17.4 Million people – 52% of those who voted – asked to leave the EU two years after triggering Article 50. It was clear that that meant severing all ties- in particular leaving the Single Market, the Customs Union, the European Court of Justice; and by that means regaining control of our laws, our borders and our money. Remember all that?
Well a chain of events this week (adding to many others over the last two years since Mrs May’s disastrous miscalculation and mishandling of an unnecessary General Election in 2017) seem to me to be hurtling us towards the destruction of that dream.
Since I last wrote- a couple of days ago:
- Eccentric backbencher Sir Oliver Letwin has taken control of the Government in a constitutional outrage, aided and abetted by Mr Speaker Bercow, whose incumbency of the Chair may be viewed with some disdain by constitutional historians in the future.
- Letwin tried to persuade the Commons to agree to a series of votes on matters ranging from No Brexit, No Hard exit, a second referendum. All were defeated; and none achieved even the level of votes which the PM’s Withdrawal Agreement had reached the previous week. (In numbers, it remains the most popular option.)
- Thwarted, Letwin now changed tack, and on Wednesday he brought in his own Bill to ban leaving with No Deal, to force the PM to seek an extension to Article 50, and for Parliament to approve that extension. (Despite the fact that the EC might well not agree to it themselves.) He forced the Bill through the House of Commons, abusing or ignoring most of the rules and conventions built over 1000 years to ensure that we get good law; and in the end he won by one vote. Interesting to see that one of the MPs voting with Letwin is recently out of jail for a criminal offence. I wonder if the Midnight vote breached her curfew arrangements!
- Simultaneously, Mrs May having concluded that she could not take her own Party with her, entered into serious negotiations with the Marxist leader of the Labour Party to see if she could secure their support. I do not for a second believe she will. Mr Corbyn will plainly demand things (Customs Union, Single Market, second referendum) which are abhorrent to the Tories. If May goes along with Corbyn, her only chance would be to win using Labour, against her own Party. Not since the Corn Laws has that occurred; it would be a national humiliation and mean the certain death of the Conservative Party. She must not be allowed to do it.
- Trade Secretary Liam Fox was at the same moment addressing the 1922 Committee of Conservative backbenchers. He assured us that the Customs Union was wholly obnoxious, would prevent us from entering into Trade Deals of our own, and that our Manifesto Commitment to leave the CU was unassailable. I wonder if he had discussed that with the PM, or with Mr Corbyn before he appeared in front of us.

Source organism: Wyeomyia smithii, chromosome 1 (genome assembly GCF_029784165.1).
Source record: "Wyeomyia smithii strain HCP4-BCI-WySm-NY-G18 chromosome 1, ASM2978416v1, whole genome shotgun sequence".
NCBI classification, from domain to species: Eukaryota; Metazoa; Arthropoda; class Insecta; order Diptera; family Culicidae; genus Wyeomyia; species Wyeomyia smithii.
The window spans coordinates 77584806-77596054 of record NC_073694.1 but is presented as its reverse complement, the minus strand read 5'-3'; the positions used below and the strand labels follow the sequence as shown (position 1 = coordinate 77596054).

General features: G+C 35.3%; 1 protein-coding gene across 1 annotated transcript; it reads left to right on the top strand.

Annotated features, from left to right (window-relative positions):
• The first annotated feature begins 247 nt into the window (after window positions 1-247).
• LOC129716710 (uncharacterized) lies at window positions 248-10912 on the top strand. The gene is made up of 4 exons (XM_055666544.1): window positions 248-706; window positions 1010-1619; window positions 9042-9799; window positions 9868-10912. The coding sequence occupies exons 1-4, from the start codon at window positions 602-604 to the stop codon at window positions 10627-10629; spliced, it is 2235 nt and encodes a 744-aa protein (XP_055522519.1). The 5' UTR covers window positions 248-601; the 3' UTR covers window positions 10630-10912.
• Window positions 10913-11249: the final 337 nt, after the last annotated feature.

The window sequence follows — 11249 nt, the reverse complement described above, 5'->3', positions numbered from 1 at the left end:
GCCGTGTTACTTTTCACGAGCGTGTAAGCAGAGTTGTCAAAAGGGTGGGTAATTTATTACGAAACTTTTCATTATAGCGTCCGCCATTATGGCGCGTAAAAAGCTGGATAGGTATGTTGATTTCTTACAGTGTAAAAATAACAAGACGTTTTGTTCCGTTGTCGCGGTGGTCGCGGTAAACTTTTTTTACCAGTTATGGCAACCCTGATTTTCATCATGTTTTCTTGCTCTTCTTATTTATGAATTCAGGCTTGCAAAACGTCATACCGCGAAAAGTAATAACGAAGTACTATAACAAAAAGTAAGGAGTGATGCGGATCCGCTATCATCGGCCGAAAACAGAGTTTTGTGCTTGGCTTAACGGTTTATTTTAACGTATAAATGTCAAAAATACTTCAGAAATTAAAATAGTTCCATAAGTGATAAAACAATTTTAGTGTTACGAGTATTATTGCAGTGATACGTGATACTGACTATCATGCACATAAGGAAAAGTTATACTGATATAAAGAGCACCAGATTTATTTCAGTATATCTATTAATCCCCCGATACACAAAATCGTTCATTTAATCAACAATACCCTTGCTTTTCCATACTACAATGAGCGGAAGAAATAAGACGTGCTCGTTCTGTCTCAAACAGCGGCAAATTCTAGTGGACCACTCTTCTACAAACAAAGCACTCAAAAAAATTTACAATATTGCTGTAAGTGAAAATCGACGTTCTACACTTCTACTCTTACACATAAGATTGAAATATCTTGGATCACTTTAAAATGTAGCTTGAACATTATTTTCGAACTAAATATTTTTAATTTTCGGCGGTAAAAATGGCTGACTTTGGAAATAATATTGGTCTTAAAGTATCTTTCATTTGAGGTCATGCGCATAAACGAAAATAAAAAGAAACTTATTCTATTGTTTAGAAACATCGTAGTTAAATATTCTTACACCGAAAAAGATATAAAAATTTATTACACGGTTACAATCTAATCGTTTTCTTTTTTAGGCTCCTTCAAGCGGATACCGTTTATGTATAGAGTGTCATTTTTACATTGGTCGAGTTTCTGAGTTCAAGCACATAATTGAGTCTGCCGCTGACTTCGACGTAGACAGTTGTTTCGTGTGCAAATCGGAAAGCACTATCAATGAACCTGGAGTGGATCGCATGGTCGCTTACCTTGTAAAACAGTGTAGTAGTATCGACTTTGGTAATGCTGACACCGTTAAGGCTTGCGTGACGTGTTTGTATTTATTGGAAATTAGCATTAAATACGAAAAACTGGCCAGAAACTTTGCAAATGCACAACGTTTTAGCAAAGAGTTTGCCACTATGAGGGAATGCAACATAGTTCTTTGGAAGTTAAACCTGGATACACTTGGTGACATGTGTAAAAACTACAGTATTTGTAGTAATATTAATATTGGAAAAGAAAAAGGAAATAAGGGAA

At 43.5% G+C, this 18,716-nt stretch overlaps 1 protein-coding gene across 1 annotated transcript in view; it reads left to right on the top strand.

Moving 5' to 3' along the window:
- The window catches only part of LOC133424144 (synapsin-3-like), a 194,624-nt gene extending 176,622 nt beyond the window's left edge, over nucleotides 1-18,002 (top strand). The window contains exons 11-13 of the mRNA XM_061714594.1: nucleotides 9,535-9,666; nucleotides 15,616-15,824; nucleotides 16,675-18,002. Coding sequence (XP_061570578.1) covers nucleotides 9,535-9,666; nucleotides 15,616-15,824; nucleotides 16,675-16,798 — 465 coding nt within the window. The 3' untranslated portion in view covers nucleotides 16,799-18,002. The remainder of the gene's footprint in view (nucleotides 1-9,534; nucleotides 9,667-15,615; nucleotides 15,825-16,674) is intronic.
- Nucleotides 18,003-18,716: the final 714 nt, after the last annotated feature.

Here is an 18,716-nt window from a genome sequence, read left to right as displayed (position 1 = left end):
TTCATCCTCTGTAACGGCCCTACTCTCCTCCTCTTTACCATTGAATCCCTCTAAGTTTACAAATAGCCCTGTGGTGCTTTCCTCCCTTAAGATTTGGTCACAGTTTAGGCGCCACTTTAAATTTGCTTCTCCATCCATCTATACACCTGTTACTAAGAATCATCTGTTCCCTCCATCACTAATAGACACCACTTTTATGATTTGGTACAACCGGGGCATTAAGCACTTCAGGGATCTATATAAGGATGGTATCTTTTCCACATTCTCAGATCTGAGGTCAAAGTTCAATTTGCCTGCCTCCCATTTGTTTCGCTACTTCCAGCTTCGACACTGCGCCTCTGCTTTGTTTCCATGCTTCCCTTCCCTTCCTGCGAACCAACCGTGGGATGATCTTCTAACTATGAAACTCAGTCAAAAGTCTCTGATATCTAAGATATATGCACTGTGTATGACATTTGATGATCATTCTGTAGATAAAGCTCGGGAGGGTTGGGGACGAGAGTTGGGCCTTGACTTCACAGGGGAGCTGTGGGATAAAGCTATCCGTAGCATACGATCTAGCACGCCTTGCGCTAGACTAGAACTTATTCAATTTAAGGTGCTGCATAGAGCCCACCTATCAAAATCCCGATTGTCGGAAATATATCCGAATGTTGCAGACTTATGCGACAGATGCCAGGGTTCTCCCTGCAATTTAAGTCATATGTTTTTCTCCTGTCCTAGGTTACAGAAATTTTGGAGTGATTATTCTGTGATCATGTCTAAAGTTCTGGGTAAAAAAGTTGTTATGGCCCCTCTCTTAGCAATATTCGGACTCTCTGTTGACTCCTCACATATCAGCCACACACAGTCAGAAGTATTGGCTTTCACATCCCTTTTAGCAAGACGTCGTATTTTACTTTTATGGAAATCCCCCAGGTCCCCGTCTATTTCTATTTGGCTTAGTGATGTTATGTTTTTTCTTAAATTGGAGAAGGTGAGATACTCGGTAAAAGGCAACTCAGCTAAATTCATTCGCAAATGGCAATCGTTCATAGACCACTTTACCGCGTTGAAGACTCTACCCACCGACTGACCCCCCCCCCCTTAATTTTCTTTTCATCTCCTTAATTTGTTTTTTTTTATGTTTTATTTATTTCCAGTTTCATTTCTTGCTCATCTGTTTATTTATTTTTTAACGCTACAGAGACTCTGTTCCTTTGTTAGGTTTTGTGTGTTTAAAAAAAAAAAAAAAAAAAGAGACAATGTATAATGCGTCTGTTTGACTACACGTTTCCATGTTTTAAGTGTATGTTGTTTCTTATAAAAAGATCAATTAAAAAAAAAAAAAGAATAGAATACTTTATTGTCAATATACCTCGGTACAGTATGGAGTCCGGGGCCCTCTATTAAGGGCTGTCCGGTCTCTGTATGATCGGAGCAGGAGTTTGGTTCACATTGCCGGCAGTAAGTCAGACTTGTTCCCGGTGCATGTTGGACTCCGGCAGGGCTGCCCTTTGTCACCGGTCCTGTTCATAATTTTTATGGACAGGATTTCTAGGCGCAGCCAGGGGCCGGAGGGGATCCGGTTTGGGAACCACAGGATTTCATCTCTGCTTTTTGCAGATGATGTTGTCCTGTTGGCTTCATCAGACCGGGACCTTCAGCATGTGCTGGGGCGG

- Any and all of this demands a further extension to Article 50. We may persuade the EU to agree 22 May, which is the last date before we would have to fight the European Parliamentary elections. The EU do not want us to do so, because it jiggers the party political balance of the various committees and groupings. One thing they do not want would be 50 or 60 extreme Brexiteers in their hallowed portals.
The end result of all of this, as of Thursday 4 April, is that no-one has the faintest clue what happens next. We are still due to leave on Friday 12th, but of course the Letwin law supercedes that. We may not leave without a Deal, but then we have no Deal to offer. Stalemate.
Those who would argue that a Second Referendum or even a General Election would somehow or another untangle this Gordian knot are of course ’talking their own book’. A referendum would be divisive and indecisive, and anyhow, would not be possible within the time frame which the EU would allow us. A General Election would be a nightmare for all concerned. I have a great deal of sympathy with Brenda from Bristol (“Not another one.”)
So the only option left to Mrs May is to try once again to force the Withdrawal Agreement through the Commons prior to next Wednesday, and then try to sort the mess out after we have left.
If we do not do so, I can see no way in which Brexit can happen at all. That would be a disgraceful destruction of democracy; it would outrage the 17.4 million, and a great many Remainers too who nonetheless fundamentally respect democracy.
I shudder to think what the short and longer term consequences of that would be.